This powerpoint is an address given on African Universities responding to HIV and AIDS at Uganda Martyrs' University, in February 2009.
This document is a report of the third in the series of Imagined Futures conferences. The debates and discussions concerned coping with stigma and disclosure on campus, and treatment options at universities.
This report provides a synthesis of discussions held at a UNESCO technical consultation on school-centred care and support in Southern Africa, held from 22 to 24 May 2007 in Gaborone, Botswana.
We examined the association of orphanhood and completion of compulsory school education among young people in South Africa. In South Africa, school attendance is compulsory through grade 9, which should be completed before age 16.
The technical consultation brought together a range of different stakeholders including ministries of education, teachers' unions and HIV-positive teachers' networks from six countries: Kenya, Namibia, Tanzania, Uganda, Zambia and Zimbabwe.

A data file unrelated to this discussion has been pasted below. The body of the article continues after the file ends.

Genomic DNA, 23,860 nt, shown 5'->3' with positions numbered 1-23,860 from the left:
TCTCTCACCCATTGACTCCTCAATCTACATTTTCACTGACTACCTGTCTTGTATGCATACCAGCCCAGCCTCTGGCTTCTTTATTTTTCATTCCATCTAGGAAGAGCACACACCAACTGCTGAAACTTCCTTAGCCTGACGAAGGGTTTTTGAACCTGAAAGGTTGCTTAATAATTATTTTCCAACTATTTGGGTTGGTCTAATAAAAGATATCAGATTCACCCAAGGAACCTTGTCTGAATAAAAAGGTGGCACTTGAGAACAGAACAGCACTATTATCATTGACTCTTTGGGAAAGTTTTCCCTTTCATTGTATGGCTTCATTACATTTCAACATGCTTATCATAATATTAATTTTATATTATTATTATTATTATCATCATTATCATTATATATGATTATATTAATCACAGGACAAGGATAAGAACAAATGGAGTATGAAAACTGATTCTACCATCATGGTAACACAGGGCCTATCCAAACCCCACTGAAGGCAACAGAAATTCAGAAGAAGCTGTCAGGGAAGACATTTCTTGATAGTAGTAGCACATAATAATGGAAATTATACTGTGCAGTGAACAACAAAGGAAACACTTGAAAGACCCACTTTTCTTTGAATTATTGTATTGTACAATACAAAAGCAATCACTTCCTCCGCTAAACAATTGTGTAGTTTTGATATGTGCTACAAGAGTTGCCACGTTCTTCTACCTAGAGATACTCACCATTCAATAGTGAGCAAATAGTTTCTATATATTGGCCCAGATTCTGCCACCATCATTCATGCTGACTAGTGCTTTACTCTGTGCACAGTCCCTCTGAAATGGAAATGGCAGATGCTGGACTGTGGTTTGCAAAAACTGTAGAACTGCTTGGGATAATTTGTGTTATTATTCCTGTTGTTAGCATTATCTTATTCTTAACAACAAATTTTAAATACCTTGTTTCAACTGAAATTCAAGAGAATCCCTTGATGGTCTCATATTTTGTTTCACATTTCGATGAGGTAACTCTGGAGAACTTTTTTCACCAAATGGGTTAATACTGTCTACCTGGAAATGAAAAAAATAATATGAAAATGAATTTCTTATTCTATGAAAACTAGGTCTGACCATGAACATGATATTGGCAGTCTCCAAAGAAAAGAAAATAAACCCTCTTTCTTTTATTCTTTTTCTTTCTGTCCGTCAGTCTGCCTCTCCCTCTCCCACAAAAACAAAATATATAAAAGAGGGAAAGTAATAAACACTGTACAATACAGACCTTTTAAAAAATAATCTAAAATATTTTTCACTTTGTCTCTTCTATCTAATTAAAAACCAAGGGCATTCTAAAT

L'atelier régional de lancement de la recherche transnationale du ROCARE sur l'impact du VIH/SIDA sur les enseignants dans l'éducation formelle et non formelle en Afrique de l'Ouest s'est tenu du 19 au 23 mars 2007 à Niamey.
This document brings together key note speeches and summaries of debates from the Imagined Futures II conference. Topics include: students as agents of change; curriculum; knowledge exchange; peer education and masculinity.
The paper outlines a background to the current social, health, sexual and reproductive health (SRH) and HIV and AIDS status of young people, and the magnitude and impacts of the AIDS epidemic with specific focus on young people's vulnerability to HIV infection.
The three-day Workshop was a follow-up of the international workshop held in Nairobi, Kenya in April 2006. It brought together sixty three Deans of Faculties of Science and Engineering and Coordinators of AIDS Control Units (ACU) from eleven Kenyan public and Private universities.
Le programme présenté lors de l'atelier d'avril 2006, en Kikongo, propose une alphabétisation fonctionnelle conscientisante qui aide les adultes à lire, écrire et calculer en vue d'améliorer leurs conditions de vie.